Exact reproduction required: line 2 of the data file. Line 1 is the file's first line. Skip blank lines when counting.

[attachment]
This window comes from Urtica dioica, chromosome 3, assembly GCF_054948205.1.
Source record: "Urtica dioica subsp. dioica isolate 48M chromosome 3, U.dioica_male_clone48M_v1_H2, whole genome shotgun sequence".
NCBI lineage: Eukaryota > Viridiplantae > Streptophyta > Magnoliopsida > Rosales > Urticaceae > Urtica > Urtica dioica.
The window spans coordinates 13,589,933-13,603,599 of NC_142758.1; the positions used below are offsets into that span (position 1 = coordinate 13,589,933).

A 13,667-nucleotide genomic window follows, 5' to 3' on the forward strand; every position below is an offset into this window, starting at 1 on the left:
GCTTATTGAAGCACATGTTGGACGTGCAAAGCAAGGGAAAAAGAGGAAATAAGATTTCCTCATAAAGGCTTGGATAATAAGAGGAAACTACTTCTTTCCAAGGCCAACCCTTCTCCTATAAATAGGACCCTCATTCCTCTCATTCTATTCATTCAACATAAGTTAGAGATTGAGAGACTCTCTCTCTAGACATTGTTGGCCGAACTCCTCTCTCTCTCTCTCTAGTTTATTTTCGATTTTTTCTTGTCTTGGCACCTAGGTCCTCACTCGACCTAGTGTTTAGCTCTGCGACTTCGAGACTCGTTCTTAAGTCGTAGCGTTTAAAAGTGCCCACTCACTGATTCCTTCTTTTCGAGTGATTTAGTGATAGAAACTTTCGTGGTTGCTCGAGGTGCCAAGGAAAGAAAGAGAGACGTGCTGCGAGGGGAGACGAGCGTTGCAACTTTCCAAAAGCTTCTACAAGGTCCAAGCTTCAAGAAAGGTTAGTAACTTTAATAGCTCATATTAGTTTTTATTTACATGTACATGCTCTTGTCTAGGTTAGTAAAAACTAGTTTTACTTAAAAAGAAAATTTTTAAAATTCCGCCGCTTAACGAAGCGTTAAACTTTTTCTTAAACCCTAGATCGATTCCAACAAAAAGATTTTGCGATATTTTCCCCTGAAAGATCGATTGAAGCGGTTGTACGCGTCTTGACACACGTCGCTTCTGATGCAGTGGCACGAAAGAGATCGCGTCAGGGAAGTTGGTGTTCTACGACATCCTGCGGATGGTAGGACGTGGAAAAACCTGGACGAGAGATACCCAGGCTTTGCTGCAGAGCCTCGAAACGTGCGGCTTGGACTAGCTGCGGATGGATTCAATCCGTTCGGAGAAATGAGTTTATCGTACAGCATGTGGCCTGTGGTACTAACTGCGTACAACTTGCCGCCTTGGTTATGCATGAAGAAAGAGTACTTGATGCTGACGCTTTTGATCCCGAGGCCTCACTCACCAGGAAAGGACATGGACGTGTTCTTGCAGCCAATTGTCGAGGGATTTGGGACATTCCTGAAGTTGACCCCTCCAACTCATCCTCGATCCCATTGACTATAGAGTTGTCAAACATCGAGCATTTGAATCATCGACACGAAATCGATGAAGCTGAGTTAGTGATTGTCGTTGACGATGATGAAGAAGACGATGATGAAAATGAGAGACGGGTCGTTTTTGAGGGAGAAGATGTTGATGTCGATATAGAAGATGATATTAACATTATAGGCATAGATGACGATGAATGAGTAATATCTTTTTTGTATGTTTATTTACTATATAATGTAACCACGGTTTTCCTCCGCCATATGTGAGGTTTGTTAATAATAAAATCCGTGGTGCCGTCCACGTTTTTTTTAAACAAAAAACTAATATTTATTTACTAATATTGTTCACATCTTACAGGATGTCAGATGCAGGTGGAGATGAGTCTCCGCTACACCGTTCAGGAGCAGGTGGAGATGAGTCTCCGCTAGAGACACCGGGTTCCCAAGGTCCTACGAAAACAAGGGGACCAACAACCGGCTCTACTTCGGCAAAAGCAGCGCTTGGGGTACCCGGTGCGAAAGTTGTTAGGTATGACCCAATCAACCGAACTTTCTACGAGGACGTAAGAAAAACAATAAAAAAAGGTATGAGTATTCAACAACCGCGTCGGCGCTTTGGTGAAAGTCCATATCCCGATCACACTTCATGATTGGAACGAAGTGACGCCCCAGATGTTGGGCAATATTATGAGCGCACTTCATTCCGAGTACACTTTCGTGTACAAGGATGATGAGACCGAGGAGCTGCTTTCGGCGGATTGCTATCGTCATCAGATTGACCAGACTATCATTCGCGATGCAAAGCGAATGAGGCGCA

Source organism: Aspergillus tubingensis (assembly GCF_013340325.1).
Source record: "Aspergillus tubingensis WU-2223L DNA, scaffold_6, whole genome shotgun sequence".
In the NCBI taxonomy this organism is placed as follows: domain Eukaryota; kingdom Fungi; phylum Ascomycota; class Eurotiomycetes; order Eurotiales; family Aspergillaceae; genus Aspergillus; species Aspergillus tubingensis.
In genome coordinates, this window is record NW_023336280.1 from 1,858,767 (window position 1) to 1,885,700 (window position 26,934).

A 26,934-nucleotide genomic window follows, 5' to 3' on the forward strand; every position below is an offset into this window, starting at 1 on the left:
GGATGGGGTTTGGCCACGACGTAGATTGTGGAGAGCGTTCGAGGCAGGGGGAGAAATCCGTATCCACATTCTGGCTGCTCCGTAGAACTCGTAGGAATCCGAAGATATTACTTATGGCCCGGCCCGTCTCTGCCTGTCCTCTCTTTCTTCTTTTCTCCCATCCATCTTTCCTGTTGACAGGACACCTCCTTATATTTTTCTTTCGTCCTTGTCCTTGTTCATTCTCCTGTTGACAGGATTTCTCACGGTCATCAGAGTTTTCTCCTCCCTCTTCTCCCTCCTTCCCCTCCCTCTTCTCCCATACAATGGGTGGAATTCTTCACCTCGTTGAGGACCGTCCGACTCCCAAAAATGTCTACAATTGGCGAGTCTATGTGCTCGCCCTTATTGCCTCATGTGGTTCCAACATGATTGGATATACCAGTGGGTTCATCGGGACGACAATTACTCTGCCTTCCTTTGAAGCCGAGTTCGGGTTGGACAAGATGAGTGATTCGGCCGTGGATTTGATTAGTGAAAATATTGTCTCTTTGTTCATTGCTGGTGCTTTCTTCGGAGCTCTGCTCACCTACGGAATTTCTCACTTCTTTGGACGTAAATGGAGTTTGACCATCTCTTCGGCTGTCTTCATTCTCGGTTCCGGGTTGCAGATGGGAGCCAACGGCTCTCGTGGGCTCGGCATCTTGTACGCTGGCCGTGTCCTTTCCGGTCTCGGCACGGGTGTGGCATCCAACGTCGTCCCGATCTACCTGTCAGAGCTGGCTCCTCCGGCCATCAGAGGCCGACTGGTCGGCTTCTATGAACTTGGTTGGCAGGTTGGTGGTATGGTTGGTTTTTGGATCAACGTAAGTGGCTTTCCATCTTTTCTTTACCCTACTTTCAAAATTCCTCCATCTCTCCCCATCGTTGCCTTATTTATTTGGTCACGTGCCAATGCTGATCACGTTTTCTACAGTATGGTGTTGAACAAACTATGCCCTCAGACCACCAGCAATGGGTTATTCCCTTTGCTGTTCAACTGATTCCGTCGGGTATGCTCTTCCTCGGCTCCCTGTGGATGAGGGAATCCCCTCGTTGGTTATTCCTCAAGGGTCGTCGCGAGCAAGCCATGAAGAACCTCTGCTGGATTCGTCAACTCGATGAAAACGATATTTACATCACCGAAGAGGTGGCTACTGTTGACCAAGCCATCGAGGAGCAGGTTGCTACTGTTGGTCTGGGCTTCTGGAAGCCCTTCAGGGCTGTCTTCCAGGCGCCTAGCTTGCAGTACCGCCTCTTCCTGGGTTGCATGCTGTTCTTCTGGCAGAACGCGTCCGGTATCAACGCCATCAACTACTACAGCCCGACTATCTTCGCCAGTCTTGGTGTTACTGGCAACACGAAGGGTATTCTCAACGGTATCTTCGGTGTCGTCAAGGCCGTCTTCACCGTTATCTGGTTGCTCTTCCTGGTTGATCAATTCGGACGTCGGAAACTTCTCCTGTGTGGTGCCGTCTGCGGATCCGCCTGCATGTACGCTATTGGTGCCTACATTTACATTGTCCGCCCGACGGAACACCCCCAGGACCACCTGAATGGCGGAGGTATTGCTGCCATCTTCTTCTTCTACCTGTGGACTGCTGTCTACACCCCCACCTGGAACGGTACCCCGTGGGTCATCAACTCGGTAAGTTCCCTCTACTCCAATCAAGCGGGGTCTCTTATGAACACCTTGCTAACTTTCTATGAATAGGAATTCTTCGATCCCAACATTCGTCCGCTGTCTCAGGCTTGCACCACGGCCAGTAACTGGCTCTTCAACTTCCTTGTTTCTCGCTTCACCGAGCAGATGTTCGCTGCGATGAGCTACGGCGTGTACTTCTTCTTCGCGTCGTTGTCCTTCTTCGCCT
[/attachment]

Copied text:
Source record: "Urtica dioica subsp. dioica isolate 48M chromosome 3, U.dioica_male_clone48M_v1_H2, whole genome shotgun sequence".